When an unexpected medical crisis sent author Naomi Wolf on a deeply personal journey to understand the intersections between sexuality and creativity, she discovered — much to her own astonishment — an increasing body of scientific evidence that suggests that the vagina is not merely flesh, but an intrinsic component of the female brain. That means it has a fundamental connection to female consciousness itself.
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Here is an excerpt from Wolf's new work of science and cultural history, "Vagina: A New Biography":
Spring 2009 was beautiful. I was emotionally and sexually happy, intellectually excited, and newly in love. But it was a spring in which I also, slowly, started to realize that something was
becoming terribly wrong with me.
I was 46. I was in a relationship with a man who was extremely well suited to me in various ways. For two years, he had given me great emotional and physical happiness. I have never had difficulty with sexual responsiveness, and all had been well in that regard. But almost imperceptibly, I began to notice a change.
I had always been able to have clitoral orgasms; and in my 30s, I had also learned to have what would probably be called “blended” or clitoral/vaginal orgasms, which added what seemed to be another psychological dimension to the experience. I had always experienced a postcoital rush of good emotional and physical feelings. After lovemaking, as I grew older, usually, after orgasm, I would see colors as if they were brighter; and the details of the beauty of the natural world would seem sharper and more compelling. I would feel the connections between things more distinctly for a few hours afterward; my mood would lift, and I would become chattier and more energized.
But gradually, I became aware that this was changing. I was slowly but steadily losing sensation inside my body. That was not the worst of it. To my astonishment and dismay, while my clitoral orgasms were as strong and pleasurable as ever, something very different than usual was happening, after sex, to my mind.
I realized one day, as I gazed out on the treetops outside the bedroom of our little cottage upstate, that the usual postcoital rush of a sense of vitality infusing the world, of delight with myself and with all around me, and of creative energy rushing through everything alive, was no longer following the physical pleasure I had certainly experienced. I started to notice that sex was increasingly just about that physical pleasure. It still felt really good, but I increasingly did not experience sex as being incredibly emotionally meaningful. I wanted it physically — it was a hunger and a repletion — but I no longer experienced it in a poetic dimension; I no longer felt it as being vitally connected to everything else in my life. I had lost the rush of seeing the connections between things; instead, things seemed discrete and unrelated to me in a way that was atypical for me; and colors were just colors — they did not seem heightened after lovemaking any longer. I wondered: What is happening to me?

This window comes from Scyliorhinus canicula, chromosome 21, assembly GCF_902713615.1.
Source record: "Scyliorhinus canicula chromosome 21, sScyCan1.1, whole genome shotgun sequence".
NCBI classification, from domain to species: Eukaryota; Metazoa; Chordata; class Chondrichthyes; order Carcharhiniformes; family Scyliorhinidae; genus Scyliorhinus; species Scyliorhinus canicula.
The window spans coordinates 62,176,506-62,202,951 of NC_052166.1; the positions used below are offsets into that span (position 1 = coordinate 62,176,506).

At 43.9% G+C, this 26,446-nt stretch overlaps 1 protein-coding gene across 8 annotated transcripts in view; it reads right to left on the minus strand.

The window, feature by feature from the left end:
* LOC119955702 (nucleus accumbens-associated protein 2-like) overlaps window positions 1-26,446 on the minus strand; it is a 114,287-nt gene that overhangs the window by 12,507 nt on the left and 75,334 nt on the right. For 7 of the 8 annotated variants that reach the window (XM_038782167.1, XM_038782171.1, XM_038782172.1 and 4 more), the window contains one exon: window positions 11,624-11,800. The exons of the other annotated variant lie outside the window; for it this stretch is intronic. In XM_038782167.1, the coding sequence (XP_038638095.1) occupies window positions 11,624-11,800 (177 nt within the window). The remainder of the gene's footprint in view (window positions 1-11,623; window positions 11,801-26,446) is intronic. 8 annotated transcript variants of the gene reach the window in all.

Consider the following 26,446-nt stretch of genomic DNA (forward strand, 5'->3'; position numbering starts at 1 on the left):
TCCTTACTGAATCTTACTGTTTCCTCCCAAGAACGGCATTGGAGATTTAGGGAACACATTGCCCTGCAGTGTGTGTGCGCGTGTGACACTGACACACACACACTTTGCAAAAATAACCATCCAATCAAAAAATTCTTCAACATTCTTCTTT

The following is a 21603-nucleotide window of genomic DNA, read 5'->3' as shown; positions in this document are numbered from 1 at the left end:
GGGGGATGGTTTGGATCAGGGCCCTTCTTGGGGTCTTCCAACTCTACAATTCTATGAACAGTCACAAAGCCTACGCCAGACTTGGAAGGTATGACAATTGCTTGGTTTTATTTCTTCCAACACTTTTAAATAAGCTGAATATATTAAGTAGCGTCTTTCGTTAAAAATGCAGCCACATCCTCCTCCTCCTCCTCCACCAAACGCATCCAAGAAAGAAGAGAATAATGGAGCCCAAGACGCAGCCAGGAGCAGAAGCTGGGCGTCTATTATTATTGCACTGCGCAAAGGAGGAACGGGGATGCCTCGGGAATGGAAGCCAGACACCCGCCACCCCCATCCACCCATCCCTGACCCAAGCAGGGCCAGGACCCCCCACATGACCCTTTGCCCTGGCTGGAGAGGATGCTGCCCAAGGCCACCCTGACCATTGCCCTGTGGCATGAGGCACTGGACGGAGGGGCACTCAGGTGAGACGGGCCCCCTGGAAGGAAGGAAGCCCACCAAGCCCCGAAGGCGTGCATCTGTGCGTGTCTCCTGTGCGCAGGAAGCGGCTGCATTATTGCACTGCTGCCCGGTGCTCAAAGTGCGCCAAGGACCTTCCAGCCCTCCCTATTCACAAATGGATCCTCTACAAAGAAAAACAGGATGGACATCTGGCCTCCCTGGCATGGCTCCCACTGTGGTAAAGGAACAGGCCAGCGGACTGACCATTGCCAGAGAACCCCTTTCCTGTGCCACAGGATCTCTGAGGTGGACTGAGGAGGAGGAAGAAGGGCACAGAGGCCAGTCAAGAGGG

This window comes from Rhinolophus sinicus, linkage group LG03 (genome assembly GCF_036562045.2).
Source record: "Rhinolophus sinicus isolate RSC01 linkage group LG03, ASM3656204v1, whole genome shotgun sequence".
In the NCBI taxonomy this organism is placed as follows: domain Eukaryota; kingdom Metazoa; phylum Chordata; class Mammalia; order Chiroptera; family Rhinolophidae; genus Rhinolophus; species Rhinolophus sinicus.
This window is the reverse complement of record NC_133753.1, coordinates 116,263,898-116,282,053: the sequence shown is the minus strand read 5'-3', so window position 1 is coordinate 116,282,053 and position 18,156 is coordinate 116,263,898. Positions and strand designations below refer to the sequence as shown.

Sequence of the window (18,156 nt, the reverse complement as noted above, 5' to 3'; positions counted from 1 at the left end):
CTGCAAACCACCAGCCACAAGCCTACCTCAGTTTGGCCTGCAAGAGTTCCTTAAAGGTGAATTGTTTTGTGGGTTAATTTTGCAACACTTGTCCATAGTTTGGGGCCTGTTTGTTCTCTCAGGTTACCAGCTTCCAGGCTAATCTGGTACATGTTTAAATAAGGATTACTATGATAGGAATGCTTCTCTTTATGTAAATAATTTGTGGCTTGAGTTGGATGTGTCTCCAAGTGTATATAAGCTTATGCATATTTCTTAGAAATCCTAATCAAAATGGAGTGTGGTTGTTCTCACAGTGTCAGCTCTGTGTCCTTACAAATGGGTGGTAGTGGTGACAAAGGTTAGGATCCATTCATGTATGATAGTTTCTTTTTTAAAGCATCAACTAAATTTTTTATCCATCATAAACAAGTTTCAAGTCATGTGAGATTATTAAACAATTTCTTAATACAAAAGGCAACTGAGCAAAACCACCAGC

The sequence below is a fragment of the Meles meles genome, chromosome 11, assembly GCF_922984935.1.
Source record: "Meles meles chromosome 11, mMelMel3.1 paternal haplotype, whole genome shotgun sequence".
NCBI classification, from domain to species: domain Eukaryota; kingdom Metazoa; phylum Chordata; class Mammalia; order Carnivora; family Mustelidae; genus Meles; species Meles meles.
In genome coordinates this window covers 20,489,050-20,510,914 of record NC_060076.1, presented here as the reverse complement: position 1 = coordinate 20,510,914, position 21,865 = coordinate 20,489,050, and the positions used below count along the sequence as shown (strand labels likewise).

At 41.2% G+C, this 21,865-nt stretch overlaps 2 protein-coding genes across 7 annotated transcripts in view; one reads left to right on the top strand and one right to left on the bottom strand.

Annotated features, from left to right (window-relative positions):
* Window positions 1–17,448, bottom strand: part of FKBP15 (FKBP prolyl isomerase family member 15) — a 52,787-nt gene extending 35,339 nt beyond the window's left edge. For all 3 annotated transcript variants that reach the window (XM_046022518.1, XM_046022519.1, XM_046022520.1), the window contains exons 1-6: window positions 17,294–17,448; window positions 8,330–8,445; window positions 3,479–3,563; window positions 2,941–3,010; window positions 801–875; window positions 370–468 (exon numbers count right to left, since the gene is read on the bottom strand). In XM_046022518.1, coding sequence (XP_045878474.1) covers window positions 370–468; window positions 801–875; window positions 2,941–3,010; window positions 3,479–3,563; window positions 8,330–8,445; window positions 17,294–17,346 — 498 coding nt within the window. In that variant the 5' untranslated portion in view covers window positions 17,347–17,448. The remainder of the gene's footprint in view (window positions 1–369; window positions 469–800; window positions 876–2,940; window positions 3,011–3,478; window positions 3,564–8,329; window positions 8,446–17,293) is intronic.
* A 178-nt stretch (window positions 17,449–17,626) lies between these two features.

Although nothing else in my life was going wrong — and though my relationship continued to be wonderful — I began to feel a sense of depression; then, underneath everything, a sense of despair. It was like a horror movie, as the light and sparkle of the world dialed downward and downward — now, not just after lovemaking, but in every day existence. The internal numbness was progressing. I could not pretend I was imagining it. An emotional numbness progressed inexorably alongside it. I felt I was losing, somehow, what made me a woman, and that I could not face living in this condition for the rest of my life.
I could not figure out, from anything I had researched, what could possibly be causing this incredible, traumatic loss. One late night, sitting by the cold iron wood stove, alone, frantic with questions, and feeling hopeless, I began literally bargaining with the universe, as one does in times of great crisis. I actually prayed, proposing a deal: if God (or whoever was listening; I would go with anyone who was willing to take the call) would somehow heal me — somehow restore what I had lost — and if I learned anything worth knowing in the process, I would write about it — if there was the least chance that what I had learned could possibly help anyone else.
With a heavy heart — afraid to hear that nothing could be done for me — I made an appointment with my gynecologist, Dr. Deborah Coady. In this I was extremely fortunate, since she is one of the very few physicians who specialize in the aspects of the female body that, it would turn out, I was being affected by: problems with the pelvic nerve.Video: Does a happy sex life begin in the mind? (on this page)